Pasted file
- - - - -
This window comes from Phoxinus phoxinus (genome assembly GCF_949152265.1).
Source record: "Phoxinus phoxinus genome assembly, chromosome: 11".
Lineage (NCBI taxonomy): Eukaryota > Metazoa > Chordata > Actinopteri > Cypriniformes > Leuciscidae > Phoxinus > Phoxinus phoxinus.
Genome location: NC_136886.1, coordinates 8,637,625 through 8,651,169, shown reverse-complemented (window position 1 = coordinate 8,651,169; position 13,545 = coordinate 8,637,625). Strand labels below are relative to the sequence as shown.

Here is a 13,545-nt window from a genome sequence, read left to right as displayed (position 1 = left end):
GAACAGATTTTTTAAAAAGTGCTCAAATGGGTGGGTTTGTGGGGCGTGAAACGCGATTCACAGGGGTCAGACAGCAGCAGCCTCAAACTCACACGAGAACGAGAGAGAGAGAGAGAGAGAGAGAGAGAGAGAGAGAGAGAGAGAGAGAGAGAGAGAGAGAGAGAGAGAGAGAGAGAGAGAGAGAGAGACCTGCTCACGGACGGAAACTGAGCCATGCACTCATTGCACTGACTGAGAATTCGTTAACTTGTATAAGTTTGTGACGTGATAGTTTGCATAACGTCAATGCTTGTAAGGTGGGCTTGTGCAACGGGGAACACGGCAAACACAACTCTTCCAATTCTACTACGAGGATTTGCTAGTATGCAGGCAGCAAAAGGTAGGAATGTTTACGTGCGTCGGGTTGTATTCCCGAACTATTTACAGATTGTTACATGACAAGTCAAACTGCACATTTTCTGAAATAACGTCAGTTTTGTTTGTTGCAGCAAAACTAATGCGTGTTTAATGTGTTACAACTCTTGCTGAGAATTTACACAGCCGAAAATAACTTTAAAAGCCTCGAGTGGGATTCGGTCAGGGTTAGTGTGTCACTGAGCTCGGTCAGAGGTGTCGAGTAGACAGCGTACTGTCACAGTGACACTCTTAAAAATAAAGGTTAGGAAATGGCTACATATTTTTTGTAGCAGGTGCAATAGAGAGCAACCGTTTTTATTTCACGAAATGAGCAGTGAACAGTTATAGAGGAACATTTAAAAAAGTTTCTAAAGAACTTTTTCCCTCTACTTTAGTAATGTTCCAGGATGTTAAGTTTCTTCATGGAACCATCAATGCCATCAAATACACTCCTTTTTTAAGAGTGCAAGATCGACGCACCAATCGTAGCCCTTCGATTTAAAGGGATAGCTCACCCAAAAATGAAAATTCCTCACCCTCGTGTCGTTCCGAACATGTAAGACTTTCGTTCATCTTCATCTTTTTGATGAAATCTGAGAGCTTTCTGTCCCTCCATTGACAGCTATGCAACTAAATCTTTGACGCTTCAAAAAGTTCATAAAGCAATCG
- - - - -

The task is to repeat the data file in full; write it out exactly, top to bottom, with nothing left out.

This window comes from Phoxinus phoxinus (genome assembly GCF_949152265.1).
Source record: "Phoxinus phoxinus genome assembly, chromosome: 11".
Lineage (NCBI taxonomy): Eukaryota > Metazoa > Chordata > Actinopteri > Cypriniformes > Leuciscidae > Phoxinus > Phoxinus phoxinus.
Genome location: NC_136886.1, coordinates 8,637,625 through 8,651,169, shown reverse-complemented (window position 1 = coordinate 8,651,169; position 13,545 = coordinate 8,637,625). Strand labels below are relative to the sequence as shown.

Here is a 13,545-nt window from a genome sequence, read left to right as displayed (position 1 = left end):
GAACAGATTTTTTAAAAAGTGCTCAAATGGGTGGGTTTGTGGGGCGTGAAACGCGATTCACAGGGGTCAGACAGCAGCAGCCTCAAACTCACACGAGAACGAGAGAGAGAGAGAGAGAGAGAGAGAGAGAGAGAGAGAGAGAGAGAGAGAGAGAGAGAGAGAGAGAGAGAGAGAGAGAGAGAGAGAGACCTGCTCACGGACGGAAACTGAGCCATGCACTCATTGCACTGACTGAGAATTCGTTAACTTGTATAAGTTTGTGACGTGATAGTTTGCATAACGTCAATGCTTGTAAGGTGGGCTTGTGCAACGGGGAACACGGCAAACACAACTCTTCCAATTCTACTACGAGGATTTGCTAGTATGCAGGCAGCAAAAGGTAGGAATGTTTACGTGCGTCGGGTTGTATTCCCGAACTATTTACAGATTGTTACATGACAAGTCAAACTGCACATTTTCTGAAATAACGTCAGTTTTGTTTGTTGCAGCAAAACTAATGCGTGTTTAATGTGTTACAACTCTTGCTGAGAATTTACACAGCCGAAAATAACTTTAAAAGCCTCGAGTGGGATTCGGTCAGGGTTAGTGTGTCACTGAGCTCGGTCAGAGGTGTCGAGTAGACAGCGTACTGTCACAGTGACACTCTTAAAAATAAAGGTTAGGAAATGGCTACATATTTTTTGTAGCAGGTGCAATAGAGAGCAACCGTTTTTATTTCACGAAATGAGCAGTGAACAGTTATAGAGGAACATTTAAAAAAGTTTCTAAAGAACTTTTTCCCTCTACTTTAGTAATGTTCCAGGATGTTAAGTTTCTTCATGGAACCATCAATGCCATCAAATACACTCCTTTTTTAAGAGTGCAAGATCGACGCACCAATCGTAGCCCTTCGATTTAAAGGGATAGCTCACCCAAAAATGAAAATTCCTCACCCTCGTGTCGTTCCGAACATGTAAGACTTTCGTTCATCTTCATCTTTTTGATGAAATCTGAGAGCTTTCTGTCCCTCCATTGACAGCTATGCAACTAAATCTTTGACGCTTCAAAAAGTTCATAAAGCAATCG